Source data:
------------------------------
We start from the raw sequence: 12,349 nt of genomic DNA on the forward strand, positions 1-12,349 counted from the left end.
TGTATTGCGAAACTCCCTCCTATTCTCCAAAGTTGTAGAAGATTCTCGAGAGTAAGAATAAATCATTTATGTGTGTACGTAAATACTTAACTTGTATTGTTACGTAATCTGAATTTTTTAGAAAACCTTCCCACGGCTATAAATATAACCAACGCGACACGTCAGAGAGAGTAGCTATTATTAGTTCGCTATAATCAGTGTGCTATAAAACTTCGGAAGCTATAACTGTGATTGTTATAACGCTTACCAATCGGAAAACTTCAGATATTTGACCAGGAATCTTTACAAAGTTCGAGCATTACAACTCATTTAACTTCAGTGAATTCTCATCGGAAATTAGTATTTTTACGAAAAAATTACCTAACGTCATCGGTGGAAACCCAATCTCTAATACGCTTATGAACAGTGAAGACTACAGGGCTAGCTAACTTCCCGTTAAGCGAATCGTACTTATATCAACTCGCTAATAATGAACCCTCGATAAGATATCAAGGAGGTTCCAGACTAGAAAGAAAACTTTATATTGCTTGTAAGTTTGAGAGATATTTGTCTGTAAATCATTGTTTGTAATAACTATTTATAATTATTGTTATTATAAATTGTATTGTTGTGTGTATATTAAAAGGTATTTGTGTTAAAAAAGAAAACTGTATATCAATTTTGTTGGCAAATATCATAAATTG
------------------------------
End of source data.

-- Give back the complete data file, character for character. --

We start from the raw sequence: 12,349 nt of genomic DNA on the forward strand, positions 1-12,349 counted from the left end.
TGTATTGCGAAACTCCCTCCTATTCTCCAAAGTTGTAGAAGATTCTCGAGAGTAAGAATAAATCATTTATGTGTGTACGTAAATACTTAACTTGTATTGTTACGTAATCTGAATTTTTTAGAAAACCTTCCCACGGCTATAAATATAACCAACGCGACACGTCAGAGAGAGTAGCTATTATTAGTTCGCTATAATCAGTGTGCTATAAAACTTCGGAAGCTATAACTGTGATTGTTATAACGCTTACCAATCGGAAAACTTCAGATATTTGACCAGGAATCTTTACAAAGTTCGAGCATTACAACTCATTTAACTTCAGTGAATTCTCATCGGAAATTAGTATTTTTACGAAAAAATTACCTAACGTCATCGGTGGAAACCCAATCTCTAATACGCTTATGAACAGTGAAGACTACAGGGCTAGCTAACTTCCCGTTAAGCGAATCGTACTTATATCAACTCGCTAATAATGAACCCTCGATAAGATATCAAGGAGGTTCCAGACTAGAAAGAAAACTTTATATTGCTTGTAAGTTTGAGAGATATTTGTCTGTAAATCATTGTTTGTAATAACTATTTATAATTATTGTTATTATAAATTGTATTGTTGTGTGTATATTAAAAGGTATTTGTGTTAAAAAAGAAAACTGTATATCAATTTTGTTGGCAAATATCATAAATTG